Besides, the creamy texture and subtle flavour makes avocado a dream to pair with almost anything

Seeds

Seeds do far more than add a toasty crunch. Chia, flax, pumpkin, and sunflower seeds are just a handful of choices that can supercharge your morning routine. Rich in omega-3 fatty acids, which are essential for brain health, seeds contain all the nutrients necessary to grow a whole new plant. That’s a lot of goodness in a tiny little space.

Sprinkle them over yogurt or oatmeal, toss them into your morning smoothie, or bake them into your morning muffins. They add a satisfying pop of texture and a nutty flavour that gives your brekkie a boost.

Nuts

Nuts are also champions for your brain, delivering a dose of omega-3s and antioxidants that are sure to keep those neurons firing. Like seeds, they all offer something slightly different, so mix it up with as many varieties as you can.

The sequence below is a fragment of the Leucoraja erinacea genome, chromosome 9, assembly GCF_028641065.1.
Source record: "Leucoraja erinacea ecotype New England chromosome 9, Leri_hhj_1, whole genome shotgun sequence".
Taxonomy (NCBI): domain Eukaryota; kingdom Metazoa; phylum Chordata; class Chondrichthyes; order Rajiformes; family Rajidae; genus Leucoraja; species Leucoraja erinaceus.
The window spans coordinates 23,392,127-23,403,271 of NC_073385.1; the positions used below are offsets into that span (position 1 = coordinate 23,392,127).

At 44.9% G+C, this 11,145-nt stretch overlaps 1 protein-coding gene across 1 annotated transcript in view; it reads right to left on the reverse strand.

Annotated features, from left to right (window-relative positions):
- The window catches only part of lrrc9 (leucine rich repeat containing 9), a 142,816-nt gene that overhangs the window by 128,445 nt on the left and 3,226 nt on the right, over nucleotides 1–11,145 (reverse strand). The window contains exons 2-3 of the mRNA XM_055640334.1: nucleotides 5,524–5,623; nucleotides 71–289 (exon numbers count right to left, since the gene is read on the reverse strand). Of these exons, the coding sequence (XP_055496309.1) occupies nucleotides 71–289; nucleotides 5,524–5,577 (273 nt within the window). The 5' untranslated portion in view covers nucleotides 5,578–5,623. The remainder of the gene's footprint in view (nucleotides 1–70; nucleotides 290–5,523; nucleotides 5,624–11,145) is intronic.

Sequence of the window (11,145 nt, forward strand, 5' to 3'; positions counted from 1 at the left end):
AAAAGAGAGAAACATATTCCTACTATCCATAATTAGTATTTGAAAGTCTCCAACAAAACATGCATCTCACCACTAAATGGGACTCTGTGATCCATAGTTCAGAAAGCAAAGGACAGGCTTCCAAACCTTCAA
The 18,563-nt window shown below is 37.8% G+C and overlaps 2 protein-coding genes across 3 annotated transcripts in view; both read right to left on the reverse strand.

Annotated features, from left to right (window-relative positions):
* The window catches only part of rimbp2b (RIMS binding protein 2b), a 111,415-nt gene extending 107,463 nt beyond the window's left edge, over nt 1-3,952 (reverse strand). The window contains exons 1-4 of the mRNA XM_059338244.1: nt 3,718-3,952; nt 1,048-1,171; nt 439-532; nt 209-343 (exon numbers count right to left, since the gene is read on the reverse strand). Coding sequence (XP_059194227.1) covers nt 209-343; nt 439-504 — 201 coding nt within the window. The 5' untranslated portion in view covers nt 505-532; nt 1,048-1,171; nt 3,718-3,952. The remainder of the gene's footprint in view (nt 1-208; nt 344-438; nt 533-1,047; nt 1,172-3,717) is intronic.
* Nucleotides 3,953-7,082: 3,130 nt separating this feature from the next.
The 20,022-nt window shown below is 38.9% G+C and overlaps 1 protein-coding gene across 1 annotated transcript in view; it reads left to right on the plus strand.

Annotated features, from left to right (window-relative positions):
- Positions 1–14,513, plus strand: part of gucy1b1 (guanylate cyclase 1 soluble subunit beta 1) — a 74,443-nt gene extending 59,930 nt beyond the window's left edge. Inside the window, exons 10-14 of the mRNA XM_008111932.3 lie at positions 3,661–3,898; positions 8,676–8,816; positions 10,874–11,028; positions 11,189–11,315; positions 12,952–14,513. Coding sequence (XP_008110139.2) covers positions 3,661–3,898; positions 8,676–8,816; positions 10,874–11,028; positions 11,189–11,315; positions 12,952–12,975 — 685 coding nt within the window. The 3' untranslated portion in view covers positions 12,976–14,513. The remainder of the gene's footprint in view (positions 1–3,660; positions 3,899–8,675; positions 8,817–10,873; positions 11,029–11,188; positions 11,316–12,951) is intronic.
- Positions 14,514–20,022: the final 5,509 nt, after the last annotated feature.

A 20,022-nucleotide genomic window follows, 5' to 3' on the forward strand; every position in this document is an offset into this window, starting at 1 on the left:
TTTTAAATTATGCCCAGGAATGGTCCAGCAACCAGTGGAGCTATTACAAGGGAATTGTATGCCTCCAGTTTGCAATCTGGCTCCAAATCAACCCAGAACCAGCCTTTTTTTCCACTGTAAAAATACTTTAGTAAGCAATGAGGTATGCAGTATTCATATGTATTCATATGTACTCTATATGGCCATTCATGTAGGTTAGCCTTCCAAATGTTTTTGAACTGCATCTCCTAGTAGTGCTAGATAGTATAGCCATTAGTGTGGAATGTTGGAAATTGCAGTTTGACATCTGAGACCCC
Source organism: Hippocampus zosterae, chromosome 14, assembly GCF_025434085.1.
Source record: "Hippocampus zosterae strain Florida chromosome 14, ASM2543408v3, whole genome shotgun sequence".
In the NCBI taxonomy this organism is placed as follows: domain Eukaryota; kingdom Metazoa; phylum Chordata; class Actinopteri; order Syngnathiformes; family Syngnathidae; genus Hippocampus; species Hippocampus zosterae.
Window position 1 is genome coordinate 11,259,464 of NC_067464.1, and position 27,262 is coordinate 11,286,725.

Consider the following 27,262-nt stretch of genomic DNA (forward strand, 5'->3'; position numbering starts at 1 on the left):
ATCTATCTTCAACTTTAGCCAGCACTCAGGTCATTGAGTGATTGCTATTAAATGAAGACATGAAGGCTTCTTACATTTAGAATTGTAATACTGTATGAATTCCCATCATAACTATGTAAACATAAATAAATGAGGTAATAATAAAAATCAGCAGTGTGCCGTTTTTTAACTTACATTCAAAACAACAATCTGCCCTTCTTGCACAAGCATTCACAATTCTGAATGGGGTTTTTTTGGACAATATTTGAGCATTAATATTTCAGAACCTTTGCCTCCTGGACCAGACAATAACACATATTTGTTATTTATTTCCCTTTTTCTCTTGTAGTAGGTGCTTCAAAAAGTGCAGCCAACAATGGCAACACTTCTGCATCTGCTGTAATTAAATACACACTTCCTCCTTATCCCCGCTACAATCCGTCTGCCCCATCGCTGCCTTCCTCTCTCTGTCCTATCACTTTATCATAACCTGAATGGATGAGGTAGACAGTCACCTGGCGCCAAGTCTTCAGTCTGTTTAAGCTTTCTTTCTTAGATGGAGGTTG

Walnuts are a particularly good choice for breakfast, and are positively brimming with nutrients to boost your brain health.

What Foods Should I Avoid For Breakfast?

Starting your day off with the wrong foods can set you back before you’ve even stepped out the door, leaving you feeling sluggish or hungry way before lunch. What’s more, they do little to support your health on a long term basis either. Let’s run through some morning no-no’s:

Sugary cereals

Sugary cereals might be tempting with their bright colors and sweet taste, but they are the very opposite of a healthy breakfast food. These cereals are often loaded with refined sugars and lack substantial fibre, protein, or healthy fats—key elements that give you that lasting energy to tackle your day.